commercially exploitable orbits, thereby removing the immediate risk to
Earth and providing a potentially lucrative mining concern at the same

These asteroid mining enterprises, however, pose their own legal
problems. "By moving these asteroids from their original orbits, the
developers would be risking liability of titanic proportions." says
Professor Roberts. "New standards in liability and property rights are
needed in order to ensure the protection of all concerned."

The Archimedes Institute is an independent, aerospace law and policy
research organization headquartered in New York City. The Institute is
working to improve the regulatory climate through the generation and
dissemination of reasoned policy analysis, the enhancement of
communication between government, academia, the commercial sector and
the general public, and the implementation of private policy

Information on the Archimedes Institute is available at:



A brief paper by Jeff Wynn and Gene Shoemaker has appeared on the WWW
describing the Wabar Craters and estimating their age as between 134
and 600 years.

The URL is

Gerrit Verschuur


From: THE HOLOCENE 8 (1998), p.122

Book Review

Edited by H. Nuzhet Dalfes, George Kukla and Harvey Weiss.
NATO ASI Series, Vol I 49. Berlin, Heidelberg: Springer-Verlag
1997, 728 pp., c. 137 (hardback). ISBN 3-540-61892-9

If we ever develop the ability for time travel, don’t set your clock
close to 2000 BC in any area between the Mediterranean, the Near East
and across India. Don’t even consider West or East Africa, as these
were not good times in the supposedly benign Holocene.

An international meeting was organised under the auspices of the NATO
Scientific and Environmental Affairs Division to address the evidence
linking abrupt climate shifts and social changes in the Old World at
about 4000 years ago. This brought together over 40
palaeoclimatologists and archaeologists to discuss their findings,
in Kemer, Turkey, between 19 and 24 September, 1994. The product
is this huge volume of 33 papers, running to 728 papers, packed
with a diverse range of environmental proxy data, models,
archaeological evidence and climatic mechanisms for linking it all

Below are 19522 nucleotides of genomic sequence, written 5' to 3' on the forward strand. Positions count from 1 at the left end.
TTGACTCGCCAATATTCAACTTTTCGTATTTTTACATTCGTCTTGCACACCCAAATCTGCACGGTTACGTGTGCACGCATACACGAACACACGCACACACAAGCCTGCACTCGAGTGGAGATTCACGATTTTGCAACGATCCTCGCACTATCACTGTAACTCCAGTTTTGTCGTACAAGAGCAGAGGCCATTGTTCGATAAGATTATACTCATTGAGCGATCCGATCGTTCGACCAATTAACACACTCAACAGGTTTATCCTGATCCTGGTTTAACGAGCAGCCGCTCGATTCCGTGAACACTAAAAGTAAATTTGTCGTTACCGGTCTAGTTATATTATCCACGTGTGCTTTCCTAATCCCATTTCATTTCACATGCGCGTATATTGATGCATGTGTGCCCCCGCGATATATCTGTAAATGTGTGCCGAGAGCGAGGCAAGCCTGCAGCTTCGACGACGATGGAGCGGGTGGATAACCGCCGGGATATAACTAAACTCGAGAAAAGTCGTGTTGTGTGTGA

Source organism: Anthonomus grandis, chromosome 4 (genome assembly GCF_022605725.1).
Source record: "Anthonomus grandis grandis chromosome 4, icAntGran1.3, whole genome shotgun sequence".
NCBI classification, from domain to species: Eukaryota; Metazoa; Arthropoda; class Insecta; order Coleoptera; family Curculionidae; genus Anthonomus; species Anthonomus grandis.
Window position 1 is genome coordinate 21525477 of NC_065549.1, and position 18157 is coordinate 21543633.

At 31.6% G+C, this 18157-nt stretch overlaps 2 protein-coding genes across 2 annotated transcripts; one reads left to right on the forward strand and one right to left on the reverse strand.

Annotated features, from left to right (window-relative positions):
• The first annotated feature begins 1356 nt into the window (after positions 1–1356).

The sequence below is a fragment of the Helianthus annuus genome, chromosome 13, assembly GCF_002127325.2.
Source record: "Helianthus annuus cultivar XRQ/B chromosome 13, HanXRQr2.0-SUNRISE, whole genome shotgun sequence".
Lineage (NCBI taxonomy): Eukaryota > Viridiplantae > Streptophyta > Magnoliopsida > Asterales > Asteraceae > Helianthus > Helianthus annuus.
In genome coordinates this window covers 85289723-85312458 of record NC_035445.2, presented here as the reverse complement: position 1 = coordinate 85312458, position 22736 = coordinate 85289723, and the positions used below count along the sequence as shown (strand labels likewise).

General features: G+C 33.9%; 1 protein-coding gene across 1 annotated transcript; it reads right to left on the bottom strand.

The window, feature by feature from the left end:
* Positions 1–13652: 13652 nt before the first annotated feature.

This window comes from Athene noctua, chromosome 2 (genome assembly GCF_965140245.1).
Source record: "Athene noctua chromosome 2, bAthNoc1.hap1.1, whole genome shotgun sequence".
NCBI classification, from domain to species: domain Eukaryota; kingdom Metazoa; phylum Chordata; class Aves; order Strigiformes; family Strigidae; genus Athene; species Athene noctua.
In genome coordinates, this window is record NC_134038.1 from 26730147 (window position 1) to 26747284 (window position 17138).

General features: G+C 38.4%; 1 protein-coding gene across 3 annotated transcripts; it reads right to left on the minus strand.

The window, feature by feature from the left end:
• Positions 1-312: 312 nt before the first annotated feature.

The archaeological excavation at Tell Leilan in north-east Syria,where
major settlement abandonment occurred between 2200 and 1900 BC,
provided the original stimulus for the conference. Abrupt climatic
change in this area was suspected as the overriding cause. However,
disentangling human from climatic impact is an everlasting minefield,
always guaranteed to polarise opinions, when in fact there is no easy
solution. The best potential comes from combining continuous records of
proxy vegetation and climatic change such as from lake cores obtained
as close as possible to archaeological sites, which are the direct link
to the cultural history.

Nevertheless, prior to 4000 years ago, human impact on the landscape
had markedly increased as populations expanded rapidly under conditions
favourable to farming. Whether Old World societies collapsed because
their technologies could not adapt to decreasing rainfall, inducing
social upheavals and famine or because inappropriate farming techniques
degraded the landscape as conditions were getting drier, the underlying
cause producing these dramatic knock-on effects appear to be climate.
Apart from a few dissenting voices, there is no doubt that major events
were happening across a wide geographical range and relatively
synchronously for which humans cannot have been responsible alone.

Themes of the papers vary geographically from declining Nile floods
and political disorder in Early Egypt, resulting from low levels on
Lake Turkana at c. 2200 BC to droughts in Russia causing migrations to
eastern Europe and Siberia. Some of the papers were exceedingly short
(eight pages), whereas some were excessively long (52 pages) allowing
an opportunity to publish information that could have been more
succinctly summarised. One example was the Tell Leilan chapter by
Courty and Weiss, which contained too much detail on soil
characteristics, however interesting this may seem. [...]

Though I came away overpowered by the sheer weight of information
linking the collapse of civilizations with climatic change, there
were some anomalies in the records, such as Bottema presenting eight
pollen records from across Turkey, Iraq and Israel, which miss the 2200
BC drought event, although other records from this region clearly show
it. [...]

For anyone interested in both widescale climatic events, and how human
societies fared in the face of deteriorating conditions - or did not as